This is accompanied by a 13MP f/2.2 ultra-wide angle (120˚ field of view) camera with macro capability and a 64MP f/3.5 periscope telephoto (3.5x optical zoom) with OIS. Also at the back is a laser autofocus unit, a multispectral sensor to help enhance colour accuracy and a dual LED flash.
Huawei’s Mate 50 Pro currently sits atop the smartphone camera rankings at DXOMARK, closely followed by the Google Pixel 7 Pro. Since we had a Pixel Pro 7 to hand, we decided to make some side-by-side comparisons, where relevant.
Variable physical aperture
Huawei Mate 50 Pro
Huawei Mate 50 Pro: 1x
Google Pixel 7 Pro: 1x
Huawei Mate 50 Pro: 3.5x (optical) zoom
Google Pixel 7 Pro: 3.5x (optical) zoom
Huawei Mate 50 Pro: 10x (hybrid) zoom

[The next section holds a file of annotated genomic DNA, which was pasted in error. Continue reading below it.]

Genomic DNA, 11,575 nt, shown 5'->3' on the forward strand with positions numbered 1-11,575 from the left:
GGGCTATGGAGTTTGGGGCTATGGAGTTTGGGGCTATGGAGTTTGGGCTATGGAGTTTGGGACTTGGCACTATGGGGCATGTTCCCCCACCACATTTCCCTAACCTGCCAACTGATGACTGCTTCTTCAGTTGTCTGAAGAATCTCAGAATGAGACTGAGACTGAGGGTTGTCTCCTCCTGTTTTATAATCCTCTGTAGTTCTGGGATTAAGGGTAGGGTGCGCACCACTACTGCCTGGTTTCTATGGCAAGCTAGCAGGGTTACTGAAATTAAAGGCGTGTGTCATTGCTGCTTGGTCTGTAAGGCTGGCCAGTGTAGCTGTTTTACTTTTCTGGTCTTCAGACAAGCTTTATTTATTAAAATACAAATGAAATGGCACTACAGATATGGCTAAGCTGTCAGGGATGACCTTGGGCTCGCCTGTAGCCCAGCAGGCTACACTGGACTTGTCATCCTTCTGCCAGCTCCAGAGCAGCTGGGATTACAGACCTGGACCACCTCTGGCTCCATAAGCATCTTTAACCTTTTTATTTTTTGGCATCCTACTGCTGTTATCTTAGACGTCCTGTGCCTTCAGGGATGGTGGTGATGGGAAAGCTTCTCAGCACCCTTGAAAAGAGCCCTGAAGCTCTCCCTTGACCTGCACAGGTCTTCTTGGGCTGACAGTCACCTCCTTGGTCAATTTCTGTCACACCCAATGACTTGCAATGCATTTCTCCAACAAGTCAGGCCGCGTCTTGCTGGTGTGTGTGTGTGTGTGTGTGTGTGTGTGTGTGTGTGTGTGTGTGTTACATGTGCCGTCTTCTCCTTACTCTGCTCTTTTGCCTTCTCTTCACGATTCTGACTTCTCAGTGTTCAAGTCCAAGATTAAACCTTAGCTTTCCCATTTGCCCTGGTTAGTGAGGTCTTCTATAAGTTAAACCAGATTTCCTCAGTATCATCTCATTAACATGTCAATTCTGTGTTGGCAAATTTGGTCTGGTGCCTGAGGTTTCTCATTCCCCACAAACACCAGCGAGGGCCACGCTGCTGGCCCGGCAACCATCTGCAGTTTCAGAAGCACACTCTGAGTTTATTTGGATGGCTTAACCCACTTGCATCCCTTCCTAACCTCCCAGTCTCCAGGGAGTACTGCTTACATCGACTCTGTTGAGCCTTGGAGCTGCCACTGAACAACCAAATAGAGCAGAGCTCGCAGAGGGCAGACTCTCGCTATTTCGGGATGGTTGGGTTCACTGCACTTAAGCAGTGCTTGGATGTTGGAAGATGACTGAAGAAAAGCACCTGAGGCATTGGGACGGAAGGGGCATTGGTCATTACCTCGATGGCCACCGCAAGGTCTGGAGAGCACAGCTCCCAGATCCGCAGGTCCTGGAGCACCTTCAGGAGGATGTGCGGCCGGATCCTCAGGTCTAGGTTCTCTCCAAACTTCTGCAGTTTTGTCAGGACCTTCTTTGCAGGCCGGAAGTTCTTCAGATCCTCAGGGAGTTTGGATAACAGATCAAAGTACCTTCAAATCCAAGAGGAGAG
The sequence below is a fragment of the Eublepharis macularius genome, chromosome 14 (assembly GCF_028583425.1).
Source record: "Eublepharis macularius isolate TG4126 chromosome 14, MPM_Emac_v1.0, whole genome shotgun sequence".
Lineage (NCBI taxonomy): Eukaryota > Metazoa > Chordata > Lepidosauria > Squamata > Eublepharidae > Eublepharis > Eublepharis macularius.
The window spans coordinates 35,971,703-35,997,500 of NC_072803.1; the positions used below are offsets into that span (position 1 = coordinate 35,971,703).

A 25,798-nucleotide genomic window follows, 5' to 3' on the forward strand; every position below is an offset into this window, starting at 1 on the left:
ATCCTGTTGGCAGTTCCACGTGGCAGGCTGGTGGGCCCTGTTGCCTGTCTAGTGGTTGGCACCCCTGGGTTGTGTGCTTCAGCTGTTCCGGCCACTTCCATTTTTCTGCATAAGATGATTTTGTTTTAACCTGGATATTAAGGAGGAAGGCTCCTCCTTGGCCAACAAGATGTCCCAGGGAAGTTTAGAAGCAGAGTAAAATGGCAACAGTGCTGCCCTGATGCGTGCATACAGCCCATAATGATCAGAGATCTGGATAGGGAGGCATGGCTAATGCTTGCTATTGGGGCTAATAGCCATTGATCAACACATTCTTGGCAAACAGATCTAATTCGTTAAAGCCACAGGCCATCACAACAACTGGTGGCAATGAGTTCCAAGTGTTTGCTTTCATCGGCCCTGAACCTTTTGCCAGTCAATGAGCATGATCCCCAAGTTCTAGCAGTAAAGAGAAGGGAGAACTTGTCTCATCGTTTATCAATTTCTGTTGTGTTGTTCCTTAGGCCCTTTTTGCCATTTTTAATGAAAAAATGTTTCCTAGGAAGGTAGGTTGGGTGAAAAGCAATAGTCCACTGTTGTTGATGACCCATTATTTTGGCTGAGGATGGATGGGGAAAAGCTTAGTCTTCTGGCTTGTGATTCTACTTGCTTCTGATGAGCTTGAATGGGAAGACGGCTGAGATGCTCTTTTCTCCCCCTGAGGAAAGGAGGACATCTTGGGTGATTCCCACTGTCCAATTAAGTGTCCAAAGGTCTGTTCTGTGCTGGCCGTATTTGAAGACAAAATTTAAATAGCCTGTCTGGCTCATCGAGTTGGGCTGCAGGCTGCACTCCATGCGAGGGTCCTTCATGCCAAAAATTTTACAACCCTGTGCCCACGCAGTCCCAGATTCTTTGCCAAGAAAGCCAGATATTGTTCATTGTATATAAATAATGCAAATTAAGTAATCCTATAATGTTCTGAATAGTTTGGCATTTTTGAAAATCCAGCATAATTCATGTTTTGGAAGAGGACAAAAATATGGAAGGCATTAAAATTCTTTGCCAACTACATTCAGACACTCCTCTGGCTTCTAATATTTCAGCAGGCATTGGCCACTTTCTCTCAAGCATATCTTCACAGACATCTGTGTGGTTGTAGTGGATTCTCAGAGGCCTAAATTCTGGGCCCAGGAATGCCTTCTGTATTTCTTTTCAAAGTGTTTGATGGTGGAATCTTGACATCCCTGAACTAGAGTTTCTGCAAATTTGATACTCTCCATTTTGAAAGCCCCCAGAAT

Google Pixel 7 Pro: 10x (hybrid) zoom
Huawei Mate 50 Pro
Google Pixel 7 Pro
Huawei Mate 50 Pro (left), Google Pixel 7 Pro (right)
Low light & Night mode
Huawei Mate 50 Pro
Google Pixel 7 Pro
The Mate 50 Pro and Pixel 7 Pro both perform very well, delivering good detail at 10x zoom, satisfying wide angle and macro images, and good night mode shooting. Where the Huawei Mate 50 Pro has the edge is its variable physical aperture functionality, which gives good creative control and, along with the main camera’s RYYB sensor, allows for excellent low-light performance.
The front camera array in the on-screen notch comprises a 13MP f/2.4 camera and a 3D depth sensor for face recognition. You can select 1x, 0.8x or wide angle, and apply beauty mode and various effects in order to make the most of your selfies. Both rear and front cameras can shoot video at up to 4K@60fps, with image stabilisation available on the former.